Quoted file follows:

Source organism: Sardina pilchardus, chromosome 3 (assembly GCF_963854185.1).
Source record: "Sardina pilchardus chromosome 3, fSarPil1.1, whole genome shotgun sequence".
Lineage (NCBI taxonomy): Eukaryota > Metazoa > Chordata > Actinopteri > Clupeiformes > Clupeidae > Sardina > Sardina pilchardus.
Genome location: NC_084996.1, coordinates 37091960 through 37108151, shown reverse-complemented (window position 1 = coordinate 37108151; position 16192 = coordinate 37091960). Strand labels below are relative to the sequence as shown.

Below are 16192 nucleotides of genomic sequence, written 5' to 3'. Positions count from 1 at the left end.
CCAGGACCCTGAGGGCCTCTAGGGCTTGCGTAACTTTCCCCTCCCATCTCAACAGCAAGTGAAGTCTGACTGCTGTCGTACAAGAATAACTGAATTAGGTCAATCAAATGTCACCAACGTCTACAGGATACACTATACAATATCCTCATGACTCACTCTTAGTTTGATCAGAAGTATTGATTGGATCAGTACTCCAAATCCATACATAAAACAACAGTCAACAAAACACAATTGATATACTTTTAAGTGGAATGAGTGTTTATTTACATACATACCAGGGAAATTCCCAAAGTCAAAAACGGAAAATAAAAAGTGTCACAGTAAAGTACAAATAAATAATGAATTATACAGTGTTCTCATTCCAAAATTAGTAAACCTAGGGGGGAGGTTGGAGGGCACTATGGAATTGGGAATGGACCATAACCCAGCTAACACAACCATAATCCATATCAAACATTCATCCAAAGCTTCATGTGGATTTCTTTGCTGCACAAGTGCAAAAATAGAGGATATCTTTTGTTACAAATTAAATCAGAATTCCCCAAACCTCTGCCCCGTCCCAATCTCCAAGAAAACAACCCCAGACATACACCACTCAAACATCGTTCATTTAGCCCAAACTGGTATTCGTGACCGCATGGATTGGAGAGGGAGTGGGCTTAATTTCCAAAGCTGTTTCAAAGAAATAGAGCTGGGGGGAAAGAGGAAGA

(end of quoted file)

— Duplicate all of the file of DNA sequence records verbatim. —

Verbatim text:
Source organism: Sardina pilchardus, chromosome 3 (assembly GCF_963854185.1).
Source record: "Sardina pilchardus chromosome 3, fSarPil1.1, whole genome shotgun sequence".
Lineage (NCBI taxonomy): Eukaryota > Metazoa > Chordata > Actinopteri > Clupeiformes > Clupeidae > Sardina > Sardina pilchardus.
Genome location: NC_084996.1, coordinates 37091960 through 37108151, shown reverse-complemented (window position 1 = coordinate 37108151; position 16192 = coordinate 37091960). Strand labels below are relative to the sequence as shown.

Below are 16192 nucleotides of genomic sequence, written 5' to 3'. Positions count from 1 at the left end.
CCAGGACCCTGAGGGCCTCTAGGGCTTGCGTAACTTTCCCCTCCCATCTCAACAGCAAGTGAAGTCTGACTGCTGTCGTACAAGAATAACTGAATTAGGTCAATCAAATGTCACCAACGTCTACAGGATACACTATACAATATCCTCATGACTCACTCTTAGTTTGATCAGAAGTATTGATTGGATCAGTACTCCAAATCCATACATAAAACAACAGTCAACAAAACACAATTGATATACTTTTAAGTGGAATGAGTGTTTATTTACATACATACCAGGGAAATTCCCAAAGTCAAAAACGGAAAATAAAAAGTGTCACAGTAAAGTACAAATAAATAATGAATTATACAGTGTTCTCATTCCAAAATTAGTAAACCTAGGGGGGAGGTTGGAGGGCACTATGGAATTGGGAATGGACCATAACCCAGCTAACACAACCATAATCCATATCAAACATTCATCCAAAGCTTCATGTGGATTTCTTTGCTGCACAAGTGCAAAAATAGAGGATATCTTTTGTTACAAATTAAATCAGAATTCCCCAAACCTCTGCCCCGTCCCAATCTCCAAGAAAACAACCCCAGACATACACCACTCAAACATCGTTCATTTAGCCCAAACTGGTATTCGTGACCGCATGGATTGGAGAGGGAGTGGGCTTAATTTCCAAAGCTGTTTCAAAGAAATAGAGCTGGGGGGAAAGAGGAAGA